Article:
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and interests of the landowner are covered. It should be noted that rewards will be fair. The details of all those provisions will be set out in a code of practice, which is the subject of Clause 11. I repeat that the provisions can be changed by affirmative resolution of each House. The remaining three clauses deal with Northern Ireland.

I know that the Bill is not perfect. Categories of objects could be made much wider, as the National Arts Collection Fund has advocated. However, it realises the reality of the situation and there is provision for a change. Furthermore perhaps one would like to see the wrongdoers penalised more heavily. But they can lose out now because if they behave wrongly they will not receive a reward.

When the Bill was first drafted we tried to go along the path of trespass as the main way of handling matters. However, the Home Office strongly objected to that. Perhaps as time goes on it will be seen that the right way to deal with persistent offenders will be by making provision in a Criminal Justice Bill. I refer to the night hawks. That may be the better way of dealing with such criminals, which is what they are.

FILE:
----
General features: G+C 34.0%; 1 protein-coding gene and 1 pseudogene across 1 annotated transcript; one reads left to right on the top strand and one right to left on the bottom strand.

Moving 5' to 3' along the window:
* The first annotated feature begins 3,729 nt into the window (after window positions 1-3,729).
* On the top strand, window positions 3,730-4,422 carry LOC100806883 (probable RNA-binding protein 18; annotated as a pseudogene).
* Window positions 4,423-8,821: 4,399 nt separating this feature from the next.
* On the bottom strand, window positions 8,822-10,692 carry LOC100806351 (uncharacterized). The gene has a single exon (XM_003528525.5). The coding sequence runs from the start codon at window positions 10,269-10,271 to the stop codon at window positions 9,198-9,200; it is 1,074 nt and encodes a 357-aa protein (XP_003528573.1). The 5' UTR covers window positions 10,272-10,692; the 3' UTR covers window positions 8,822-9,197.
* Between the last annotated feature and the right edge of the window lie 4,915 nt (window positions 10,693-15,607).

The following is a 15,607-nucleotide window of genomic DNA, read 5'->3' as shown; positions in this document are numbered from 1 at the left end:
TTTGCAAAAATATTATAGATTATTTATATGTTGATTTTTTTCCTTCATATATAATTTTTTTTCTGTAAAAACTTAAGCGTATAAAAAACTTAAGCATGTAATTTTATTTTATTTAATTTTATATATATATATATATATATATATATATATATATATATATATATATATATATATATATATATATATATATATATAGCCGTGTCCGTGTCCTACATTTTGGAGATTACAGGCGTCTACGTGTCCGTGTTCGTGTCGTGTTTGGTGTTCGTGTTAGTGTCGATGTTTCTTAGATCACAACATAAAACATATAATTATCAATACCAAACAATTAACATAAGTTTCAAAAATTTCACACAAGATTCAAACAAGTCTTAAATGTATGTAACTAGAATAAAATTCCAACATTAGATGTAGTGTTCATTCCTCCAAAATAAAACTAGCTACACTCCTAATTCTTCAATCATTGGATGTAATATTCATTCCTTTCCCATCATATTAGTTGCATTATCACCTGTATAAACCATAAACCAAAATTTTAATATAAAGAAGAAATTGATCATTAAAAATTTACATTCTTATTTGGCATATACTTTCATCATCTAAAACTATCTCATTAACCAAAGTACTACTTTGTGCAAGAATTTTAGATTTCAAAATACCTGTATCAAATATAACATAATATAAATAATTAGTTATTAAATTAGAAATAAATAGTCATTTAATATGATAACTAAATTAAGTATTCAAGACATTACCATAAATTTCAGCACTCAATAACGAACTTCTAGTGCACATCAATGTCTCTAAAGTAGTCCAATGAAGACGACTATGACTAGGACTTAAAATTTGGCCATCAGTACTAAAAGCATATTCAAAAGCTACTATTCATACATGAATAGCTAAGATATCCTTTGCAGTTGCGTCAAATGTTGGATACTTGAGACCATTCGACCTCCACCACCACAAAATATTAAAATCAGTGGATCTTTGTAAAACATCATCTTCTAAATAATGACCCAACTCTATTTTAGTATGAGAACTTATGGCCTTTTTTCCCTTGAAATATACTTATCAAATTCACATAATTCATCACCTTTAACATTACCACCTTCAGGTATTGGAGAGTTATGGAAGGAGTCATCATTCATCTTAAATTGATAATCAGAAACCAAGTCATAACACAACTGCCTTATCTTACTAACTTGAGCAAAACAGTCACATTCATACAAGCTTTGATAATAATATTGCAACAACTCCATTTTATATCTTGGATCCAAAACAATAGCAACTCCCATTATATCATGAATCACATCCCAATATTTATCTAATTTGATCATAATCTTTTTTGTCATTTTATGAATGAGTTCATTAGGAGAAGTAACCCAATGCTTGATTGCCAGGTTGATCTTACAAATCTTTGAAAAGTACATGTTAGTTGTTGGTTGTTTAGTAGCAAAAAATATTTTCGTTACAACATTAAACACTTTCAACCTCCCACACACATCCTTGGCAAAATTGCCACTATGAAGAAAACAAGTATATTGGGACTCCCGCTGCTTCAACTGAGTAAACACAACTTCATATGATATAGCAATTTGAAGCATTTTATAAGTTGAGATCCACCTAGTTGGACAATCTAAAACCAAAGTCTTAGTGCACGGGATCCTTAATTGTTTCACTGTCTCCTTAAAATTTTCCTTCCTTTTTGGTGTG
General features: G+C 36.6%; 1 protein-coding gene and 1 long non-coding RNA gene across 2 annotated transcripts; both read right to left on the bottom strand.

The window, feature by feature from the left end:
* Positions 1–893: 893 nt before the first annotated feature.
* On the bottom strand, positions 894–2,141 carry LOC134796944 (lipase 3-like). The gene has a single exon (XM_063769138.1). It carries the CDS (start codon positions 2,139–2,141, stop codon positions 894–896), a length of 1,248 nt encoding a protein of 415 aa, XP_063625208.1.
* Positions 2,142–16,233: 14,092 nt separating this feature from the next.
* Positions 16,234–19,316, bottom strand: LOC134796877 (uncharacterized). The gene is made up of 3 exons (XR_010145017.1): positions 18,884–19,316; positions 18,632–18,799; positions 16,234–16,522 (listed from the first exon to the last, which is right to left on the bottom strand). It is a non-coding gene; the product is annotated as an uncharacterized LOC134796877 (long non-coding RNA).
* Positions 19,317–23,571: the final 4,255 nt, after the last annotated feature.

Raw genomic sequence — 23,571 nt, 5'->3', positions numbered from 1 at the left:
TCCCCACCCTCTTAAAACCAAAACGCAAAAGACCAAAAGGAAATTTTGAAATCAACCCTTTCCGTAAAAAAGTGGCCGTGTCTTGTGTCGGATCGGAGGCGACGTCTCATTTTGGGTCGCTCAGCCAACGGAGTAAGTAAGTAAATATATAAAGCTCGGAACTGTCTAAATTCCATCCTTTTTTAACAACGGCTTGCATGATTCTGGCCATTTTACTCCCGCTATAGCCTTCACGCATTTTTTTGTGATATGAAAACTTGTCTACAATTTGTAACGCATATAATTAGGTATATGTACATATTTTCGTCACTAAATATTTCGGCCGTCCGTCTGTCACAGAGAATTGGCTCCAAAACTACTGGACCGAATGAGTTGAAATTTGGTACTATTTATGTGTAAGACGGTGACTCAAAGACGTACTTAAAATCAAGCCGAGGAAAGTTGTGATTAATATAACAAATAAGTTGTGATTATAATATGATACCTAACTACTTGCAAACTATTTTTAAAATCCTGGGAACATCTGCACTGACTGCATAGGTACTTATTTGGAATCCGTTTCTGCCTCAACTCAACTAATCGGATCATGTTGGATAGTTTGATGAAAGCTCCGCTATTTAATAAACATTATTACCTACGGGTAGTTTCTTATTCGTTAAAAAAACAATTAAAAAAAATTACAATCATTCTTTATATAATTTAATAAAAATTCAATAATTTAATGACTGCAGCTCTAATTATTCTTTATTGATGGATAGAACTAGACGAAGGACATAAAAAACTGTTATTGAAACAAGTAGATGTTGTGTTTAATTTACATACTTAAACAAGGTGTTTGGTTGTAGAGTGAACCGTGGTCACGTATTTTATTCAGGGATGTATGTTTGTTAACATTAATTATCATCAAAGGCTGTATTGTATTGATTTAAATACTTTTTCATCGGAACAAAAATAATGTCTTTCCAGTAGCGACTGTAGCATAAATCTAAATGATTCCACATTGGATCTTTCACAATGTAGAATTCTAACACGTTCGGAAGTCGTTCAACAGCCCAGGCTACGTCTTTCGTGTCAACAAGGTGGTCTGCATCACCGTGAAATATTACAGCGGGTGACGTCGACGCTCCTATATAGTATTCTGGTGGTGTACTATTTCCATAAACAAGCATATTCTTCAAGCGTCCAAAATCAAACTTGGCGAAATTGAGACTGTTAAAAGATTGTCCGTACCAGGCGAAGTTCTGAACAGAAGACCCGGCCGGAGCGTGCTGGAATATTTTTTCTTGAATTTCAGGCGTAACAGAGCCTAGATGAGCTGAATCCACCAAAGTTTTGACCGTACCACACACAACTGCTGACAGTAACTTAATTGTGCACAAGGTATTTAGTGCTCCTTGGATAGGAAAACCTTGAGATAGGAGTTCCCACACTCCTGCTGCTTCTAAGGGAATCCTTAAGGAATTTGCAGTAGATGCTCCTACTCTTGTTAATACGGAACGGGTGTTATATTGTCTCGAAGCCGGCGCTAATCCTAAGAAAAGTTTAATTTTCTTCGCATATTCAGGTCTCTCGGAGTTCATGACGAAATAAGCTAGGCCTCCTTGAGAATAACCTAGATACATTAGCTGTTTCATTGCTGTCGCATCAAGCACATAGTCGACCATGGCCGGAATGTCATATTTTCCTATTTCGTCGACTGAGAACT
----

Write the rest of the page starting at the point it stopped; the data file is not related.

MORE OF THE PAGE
I conclude by welcoming the support of the CBA. Archaeologists have such enormous interests and roles to play. I also welcome the support of the NFU and CLA and, indeed, many of the metal detectorists themselves. If the Bill is passed, for the first time England and Wales will be able to safeguard their treasures and history to the lasting benefit of one and all. If nothing is done now and no portable antiquities Bill follows, much will be lost for ever. I greatly hope that your Lordships will support the Bill, which has eluded legislation for 150 years. I commend it to the House.

Moved, That the Bill be now read a second time.--(The Earl of Perth.)

7.56 p.m.

The Earl of Radnor: My Lords, like my noble friend Lord Renton at the beginning of the previous debate, I am surprised to find myself at the head of the list of speakers. It gives me the opportunity to congratulate the noble Earl, Lord Perth, on his persistence, and I hope success, in getting the Bill on to the statute book.